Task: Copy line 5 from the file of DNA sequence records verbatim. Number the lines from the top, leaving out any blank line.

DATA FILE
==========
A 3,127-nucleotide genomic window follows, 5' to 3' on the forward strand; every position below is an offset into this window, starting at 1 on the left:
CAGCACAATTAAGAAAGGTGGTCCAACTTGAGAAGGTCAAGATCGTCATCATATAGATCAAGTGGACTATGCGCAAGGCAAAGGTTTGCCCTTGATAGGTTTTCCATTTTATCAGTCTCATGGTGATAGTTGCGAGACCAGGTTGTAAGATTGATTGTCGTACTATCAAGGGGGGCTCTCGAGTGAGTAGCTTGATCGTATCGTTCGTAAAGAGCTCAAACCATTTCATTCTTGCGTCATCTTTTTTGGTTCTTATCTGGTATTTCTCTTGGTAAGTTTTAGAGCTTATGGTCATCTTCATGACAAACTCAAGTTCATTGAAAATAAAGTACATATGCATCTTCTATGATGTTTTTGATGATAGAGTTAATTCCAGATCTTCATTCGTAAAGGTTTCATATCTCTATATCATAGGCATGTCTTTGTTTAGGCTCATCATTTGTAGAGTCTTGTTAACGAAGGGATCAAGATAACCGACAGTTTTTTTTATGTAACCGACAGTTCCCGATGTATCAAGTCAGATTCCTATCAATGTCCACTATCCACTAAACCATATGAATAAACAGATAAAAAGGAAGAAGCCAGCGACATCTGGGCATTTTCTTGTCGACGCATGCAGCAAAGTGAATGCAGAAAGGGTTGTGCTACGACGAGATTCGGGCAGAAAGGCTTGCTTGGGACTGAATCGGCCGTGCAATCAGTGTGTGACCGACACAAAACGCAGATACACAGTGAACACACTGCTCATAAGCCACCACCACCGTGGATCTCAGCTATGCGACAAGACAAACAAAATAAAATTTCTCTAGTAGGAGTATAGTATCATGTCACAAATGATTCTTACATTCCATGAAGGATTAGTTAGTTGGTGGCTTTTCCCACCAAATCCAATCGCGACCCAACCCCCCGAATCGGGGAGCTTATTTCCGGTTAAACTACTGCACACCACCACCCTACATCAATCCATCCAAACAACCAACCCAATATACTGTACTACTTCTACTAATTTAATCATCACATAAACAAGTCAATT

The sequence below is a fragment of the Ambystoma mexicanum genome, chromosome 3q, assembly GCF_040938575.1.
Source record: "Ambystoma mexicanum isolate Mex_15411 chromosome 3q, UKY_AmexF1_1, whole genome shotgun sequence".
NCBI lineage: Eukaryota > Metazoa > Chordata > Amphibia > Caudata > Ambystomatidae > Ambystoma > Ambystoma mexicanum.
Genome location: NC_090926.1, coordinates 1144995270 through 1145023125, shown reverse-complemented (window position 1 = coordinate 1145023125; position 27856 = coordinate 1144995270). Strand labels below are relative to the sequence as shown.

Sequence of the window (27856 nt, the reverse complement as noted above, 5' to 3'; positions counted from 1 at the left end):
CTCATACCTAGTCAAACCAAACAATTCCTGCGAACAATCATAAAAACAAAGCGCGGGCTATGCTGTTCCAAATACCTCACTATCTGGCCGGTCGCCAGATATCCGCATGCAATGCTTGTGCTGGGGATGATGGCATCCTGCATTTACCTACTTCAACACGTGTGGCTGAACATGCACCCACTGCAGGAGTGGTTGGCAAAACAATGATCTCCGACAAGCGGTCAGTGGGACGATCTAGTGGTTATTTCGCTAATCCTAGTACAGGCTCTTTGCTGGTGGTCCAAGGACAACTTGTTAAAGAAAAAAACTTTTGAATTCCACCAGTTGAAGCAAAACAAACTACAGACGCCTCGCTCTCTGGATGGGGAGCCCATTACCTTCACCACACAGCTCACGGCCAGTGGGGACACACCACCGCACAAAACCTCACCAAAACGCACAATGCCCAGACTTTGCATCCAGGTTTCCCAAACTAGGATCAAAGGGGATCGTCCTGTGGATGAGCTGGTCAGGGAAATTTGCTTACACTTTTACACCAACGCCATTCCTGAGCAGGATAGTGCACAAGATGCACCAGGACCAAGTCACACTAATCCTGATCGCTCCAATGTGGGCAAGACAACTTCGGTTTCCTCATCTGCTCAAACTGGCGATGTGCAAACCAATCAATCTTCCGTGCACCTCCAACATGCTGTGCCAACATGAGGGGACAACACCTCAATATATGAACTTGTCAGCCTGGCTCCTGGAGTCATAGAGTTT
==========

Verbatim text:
NCBI lineage: Eukaryota > Metazoa > Chordata > Amphibia > Caudata > Ambystomatidae > Ambystoma > Ambystoma mexicanum.